• by MickyTheIdiot ( 1032226 ) on Tuesday February 13, 2018 @08:21AM (#56114875) Homepage Journal

      Really what is sounds like to me is that Comcast wants all the advantages of their government granted monopoly and none of the requirements.

      It's time to cut government granted monopolies loose. The Comcast deal with real competition in all areas. The don't seem to be able to deal with it in any other area, so now they have chosen the court system.

      I am tired of hearing about how great corporatism is when the "free market" is thrown out the window and companies like this go whining to the courts and to their reps when things do not go their way. If they want to champion corporatism let them die from it as well.

      • by rmdingler ( 1955220 ) on Tuesday February 13, 2018 @08:42AM (#56114991) Journal

        Comcast enjoys a virtual monopoly providing internet service in Vermont, thanks to a sweetheart deal with the State that was recently extended by 11 years. [boingboing.net]

        It kind of makes you wonder why the State would make such a poor deal?? Outside of Burlington, there is no city with a population greater than 20,000... making it pretty much all last mile service.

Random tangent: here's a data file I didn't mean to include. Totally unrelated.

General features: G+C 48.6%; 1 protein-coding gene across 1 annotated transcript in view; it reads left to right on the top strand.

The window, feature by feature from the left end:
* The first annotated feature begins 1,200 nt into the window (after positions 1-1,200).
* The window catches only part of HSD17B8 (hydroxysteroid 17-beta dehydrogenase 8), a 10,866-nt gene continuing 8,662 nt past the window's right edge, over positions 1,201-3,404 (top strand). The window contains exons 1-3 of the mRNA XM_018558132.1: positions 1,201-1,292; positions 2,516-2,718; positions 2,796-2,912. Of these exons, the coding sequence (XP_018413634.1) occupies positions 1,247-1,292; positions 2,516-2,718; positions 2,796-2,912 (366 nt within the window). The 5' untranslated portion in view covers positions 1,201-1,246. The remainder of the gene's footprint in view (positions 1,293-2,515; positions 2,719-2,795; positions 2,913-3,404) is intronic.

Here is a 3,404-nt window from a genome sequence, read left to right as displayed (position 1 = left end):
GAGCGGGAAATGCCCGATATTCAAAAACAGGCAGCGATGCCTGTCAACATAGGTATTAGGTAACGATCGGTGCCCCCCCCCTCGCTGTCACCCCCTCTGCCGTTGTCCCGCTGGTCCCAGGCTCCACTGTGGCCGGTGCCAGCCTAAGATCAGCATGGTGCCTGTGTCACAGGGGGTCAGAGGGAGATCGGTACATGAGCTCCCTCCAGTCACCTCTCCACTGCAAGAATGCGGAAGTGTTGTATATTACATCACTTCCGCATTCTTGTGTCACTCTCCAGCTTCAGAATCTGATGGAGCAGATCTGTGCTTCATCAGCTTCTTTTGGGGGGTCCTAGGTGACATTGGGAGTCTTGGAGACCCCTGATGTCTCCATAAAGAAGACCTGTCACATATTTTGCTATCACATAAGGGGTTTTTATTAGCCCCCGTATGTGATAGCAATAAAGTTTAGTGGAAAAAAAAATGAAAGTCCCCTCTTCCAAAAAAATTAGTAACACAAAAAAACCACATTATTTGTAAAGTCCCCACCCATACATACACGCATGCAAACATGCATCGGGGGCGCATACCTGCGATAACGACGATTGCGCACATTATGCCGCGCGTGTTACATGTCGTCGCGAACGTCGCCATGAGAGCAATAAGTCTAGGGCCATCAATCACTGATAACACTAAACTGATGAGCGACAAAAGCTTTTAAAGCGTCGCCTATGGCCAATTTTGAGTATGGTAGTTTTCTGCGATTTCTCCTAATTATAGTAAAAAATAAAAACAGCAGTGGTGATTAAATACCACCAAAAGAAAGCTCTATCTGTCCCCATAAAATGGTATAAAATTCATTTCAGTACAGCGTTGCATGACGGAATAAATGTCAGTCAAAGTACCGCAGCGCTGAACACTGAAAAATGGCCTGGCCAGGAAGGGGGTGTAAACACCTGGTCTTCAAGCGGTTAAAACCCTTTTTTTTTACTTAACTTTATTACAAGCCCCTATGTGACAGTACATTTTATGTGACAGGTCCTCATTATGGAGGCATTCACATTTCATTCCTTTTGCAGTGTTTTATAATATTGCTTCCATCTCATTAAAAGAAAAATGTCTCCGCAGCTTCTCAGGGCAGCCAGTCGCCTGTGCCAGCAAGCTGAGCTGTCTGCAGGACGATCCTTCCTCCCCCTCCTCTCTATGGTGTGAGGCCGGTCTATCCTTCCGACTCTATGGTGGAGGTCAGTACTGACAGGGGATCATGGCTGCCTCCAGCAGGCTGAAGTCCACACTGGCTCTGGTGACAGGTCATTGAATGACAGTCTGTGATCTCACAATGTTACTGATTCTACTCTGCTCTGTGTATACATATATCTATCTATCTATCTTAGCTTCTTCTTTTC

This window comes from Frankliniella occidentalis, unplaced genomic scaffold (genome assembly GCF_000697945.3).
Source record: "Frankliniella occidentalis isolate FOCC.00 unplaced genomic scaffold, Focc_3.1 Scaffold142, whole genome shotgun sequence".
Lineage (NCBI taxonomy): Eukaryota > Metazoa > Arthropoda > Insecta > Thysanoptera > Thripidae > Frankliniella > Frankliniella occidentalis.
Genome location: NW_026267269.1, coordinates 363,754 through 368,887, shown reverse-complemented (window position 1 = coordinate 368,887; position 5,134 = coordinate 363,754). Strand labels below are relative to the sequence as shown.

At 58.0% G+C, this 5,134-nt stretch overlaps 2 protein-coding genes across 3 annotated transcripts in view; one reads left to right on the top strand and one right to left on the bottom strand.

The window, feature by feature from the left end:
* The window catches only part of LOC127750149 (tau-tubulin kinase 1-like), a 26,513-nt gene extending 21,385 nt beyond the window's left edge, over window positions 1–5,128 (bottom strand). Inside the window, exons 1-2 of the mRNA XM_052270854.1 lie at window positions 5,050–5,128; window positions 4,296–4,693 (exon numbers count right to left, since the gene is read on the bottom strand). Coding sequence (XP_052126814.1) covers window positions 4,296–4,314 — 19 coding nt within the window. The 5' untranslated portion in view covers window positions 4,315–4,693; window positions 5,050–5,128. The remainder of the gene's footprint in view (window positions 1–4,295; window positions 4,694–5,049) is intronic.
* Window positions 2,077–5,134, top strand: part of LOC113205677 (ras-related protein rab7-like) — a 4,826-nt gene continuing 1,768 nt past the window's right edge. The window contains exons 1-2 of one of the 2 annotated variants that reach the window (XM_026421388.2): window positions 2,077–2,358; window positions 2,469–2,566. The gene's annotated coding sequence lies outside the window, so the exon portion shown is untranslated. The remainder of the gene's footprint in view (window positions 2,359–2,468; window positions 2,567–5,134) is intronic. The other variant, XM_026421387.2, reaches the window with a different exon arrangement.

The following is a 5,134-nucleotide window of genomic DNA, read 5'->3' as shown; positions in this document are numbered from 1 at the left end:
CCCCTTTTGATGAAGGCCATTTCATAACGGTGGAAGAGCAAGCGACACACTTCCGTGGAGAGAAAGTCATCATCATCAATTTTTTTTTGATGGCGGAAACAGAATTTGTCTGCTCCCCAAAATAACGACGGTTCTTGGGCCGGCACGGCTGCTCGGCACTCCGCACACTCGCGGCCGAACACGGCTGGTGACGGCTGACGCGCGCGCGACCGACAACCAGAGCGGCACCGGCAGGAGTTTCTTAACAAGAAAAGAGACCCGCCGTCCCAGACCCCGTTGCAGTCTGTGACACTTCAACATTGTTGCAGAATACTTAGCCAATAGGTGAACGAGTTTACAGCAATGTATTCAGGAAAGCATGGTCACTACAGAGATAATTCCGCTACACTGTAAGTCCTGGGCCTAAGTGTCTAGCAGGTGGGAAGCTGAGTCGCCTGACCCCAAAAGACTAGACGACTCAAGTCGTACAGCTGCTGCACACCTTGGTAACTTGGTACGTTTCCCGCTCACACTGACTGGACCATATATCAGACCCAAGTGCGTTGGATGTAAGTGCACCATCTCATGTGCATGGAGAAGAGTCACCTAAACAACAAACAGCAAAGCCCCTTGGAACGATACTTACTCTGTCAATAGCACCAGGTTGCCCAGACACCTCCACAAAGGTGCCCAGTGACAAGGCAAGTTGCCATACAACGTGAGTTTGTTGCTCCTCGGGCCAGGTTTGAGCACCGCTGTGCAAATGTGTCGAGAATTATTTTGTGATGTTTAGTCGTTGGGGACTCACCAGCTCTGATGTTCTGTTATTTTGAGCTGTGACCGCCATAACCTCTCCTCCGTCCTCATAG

Not to defend Comcast by any means, but the market in the State is meager enough that market protections like competition are not present. Perhaps these smaller States could give up a bit of sovereignty and band together to create a market providers could compete for.

        • It's almost as though the deal that Vermont signed included the requirements that Comcast expand its network, and now they're trying to get out of that requirement but maintain the sweetheart portion of the deal.
      • by jd ( 1658 )

        https://arstechnica.com/tech-p... [arstechnica.com]

        I'm not sure we want Comcast to "deal" with competition. They seem to have a very... "don't call me scarface" approach to it.

      • by eth1 ( 94901 )

        Really what is sounds like to me is that Comcast wants all the advantages of their government granted monopoly and none of the requirements.

        Yeah... the PUC should say "Fine, we won't require YOU to provide any public access, so we'll just modify the license to forbid you from taking any action against municipalities that provide their own municipal broadband networks."

      • by HiThere ( 15173 )

        That doesn't work because:
        1) Wire/cable access to customer property requires a government approved easement over lots of neighbors' property.
        2) Wire/cable access is a natural monopoly. You don't want every new would-be ISP stinging wires and cables throughout the area.